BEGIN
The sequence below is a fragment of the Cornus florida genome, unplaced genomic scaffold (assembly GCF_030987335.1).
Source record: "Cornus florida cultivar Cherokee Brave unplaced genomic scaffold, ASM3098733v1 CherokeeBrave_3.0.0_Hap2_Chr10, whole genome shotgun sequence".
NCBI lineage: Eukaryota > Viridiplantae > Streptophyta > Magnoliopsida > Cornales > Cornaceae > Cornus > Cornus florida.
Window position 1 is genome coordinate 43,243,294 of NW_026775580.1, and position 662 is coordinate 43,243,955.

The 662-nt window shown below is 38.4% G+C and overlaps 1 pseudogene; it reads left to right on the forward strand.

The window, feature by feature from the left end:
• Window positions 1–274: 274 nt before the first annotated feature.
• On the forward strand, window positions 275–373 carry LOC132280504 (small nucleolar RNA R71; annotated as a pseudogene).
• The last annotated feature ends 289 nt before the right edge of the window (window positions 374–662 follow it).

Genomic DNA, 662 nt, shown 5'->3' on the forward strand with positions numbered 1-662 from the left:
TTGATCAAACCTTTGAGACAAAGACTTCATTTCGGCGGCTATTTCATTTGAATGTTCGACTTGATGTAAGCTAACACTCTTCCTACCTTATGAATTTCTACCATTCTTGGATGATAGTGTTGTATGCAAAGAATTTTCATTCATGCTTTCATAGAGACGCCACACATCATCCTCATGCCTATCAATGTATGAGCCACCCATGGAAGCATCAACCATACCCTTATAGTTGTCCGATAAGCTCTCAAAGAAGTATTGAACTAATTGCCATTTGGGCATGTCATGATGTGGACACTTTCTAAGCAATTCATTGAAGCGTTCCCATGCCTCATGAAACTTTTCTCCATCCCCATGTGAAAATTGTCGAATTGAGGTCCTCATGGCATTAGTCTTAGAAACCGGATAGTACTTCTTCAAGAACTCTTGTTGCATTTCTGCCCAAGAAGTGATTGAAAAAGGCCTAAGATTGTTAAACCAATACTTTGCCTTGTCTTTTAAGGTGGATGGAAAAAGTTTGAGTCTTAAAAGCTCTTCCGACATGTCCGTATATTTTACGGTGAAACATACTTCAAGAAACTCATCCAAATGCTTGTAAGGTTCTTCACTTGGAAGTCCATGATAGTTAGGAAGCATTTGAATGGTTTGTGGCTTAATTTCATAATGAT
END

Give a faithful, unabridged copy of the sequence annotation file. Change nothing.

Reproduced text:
The sequence below is a fragment of the Cornus florida genome, unplaced genomic scaffold (assembly GCF_030987335.1).
Source record: "Cornus florida cultivar Cherokee Brave unplaced genomic scaffold, ASM3098733v1 CherokeeBrave_3.0.0_Hap2_Chr10, whole genome shotgun sequence".
NCBI lineage: Eukaryota > Viridiplantae > Streptophyta > Magnoliopsida > Cornales > Cornaceae > Cornus > Cornus florida.
Window position 1 is genome coordinate 43,243,294 of NW_026775580.1, and position 662 is coordinate 43,243,955.

The 662-nt window shown below is 38.4% G+C and overlaps 1 pseudogene; it reads left to right on the forward strand.

The window, feature by feature from the left end:
• Window positions 1–274: 274 nt before the first annotated feature.
• On the forward strand, window positions 275–373 carry LOC132280504 (small nucleolar RNA R71; annotated as a pseudogene).
• The last annotated feature ends 289 nt before the right edge of the window (window positions 374–662 follow it).

Genomic DNA, 662 nt, shown 5'->3' on the forward strand with positions numbered 1-662 from the left:
TTGATCAAACCTTTGAGACAAAGACTTCATTTCGGCGGCTATTTCATTTGAATGTTCGACTTGATGTAAGCTAACACTCTTCCTACCTTATGAATTTCTACCATTCTTGGATGATAGTGTTGTATGCAAAGAATTTTCATTCATGCTTTCATAGAGACGCCACACATCATCCTCATGCCTATCAATGTATGAGCCACCCATGGAAGCATCAACCATACCCTTATAGTTGTCCGATAAGCTCTCAAAGAAGTATTGAACTAATTGCCATTTGGGCATGTCATGATGTGGACACTTTCTAAGCAATTCATTGAAGCGTTCCCATGCCTCATGAAACTTTTCTCCATCCCCATGTGAAAATTGTCGAATTGAGGTCCTCATGGCATTAGTCTTAGAAACCGGATAGTACTTCTTCAAGAACTCTTGTTGCATTTCTGCCCAAGAAGTGATTGAAAAAGGCCTAAGATTGTTAAACCAATACTTTGCCTTGTCTTTTAAGGTGGATGGAAAAAGTTTGAGTCTTAAAAGCTCTTCCGACATGTCCGTATATTTTACGGTGAAACATACTTCAAGAAACTCATCCAAATGCTTGTAAGGTTCTTCACTTGGAAGTCCATGATAGTTAGGAAGCATTTGAATGGTTTGTGGCTTAATTTCATAATGAT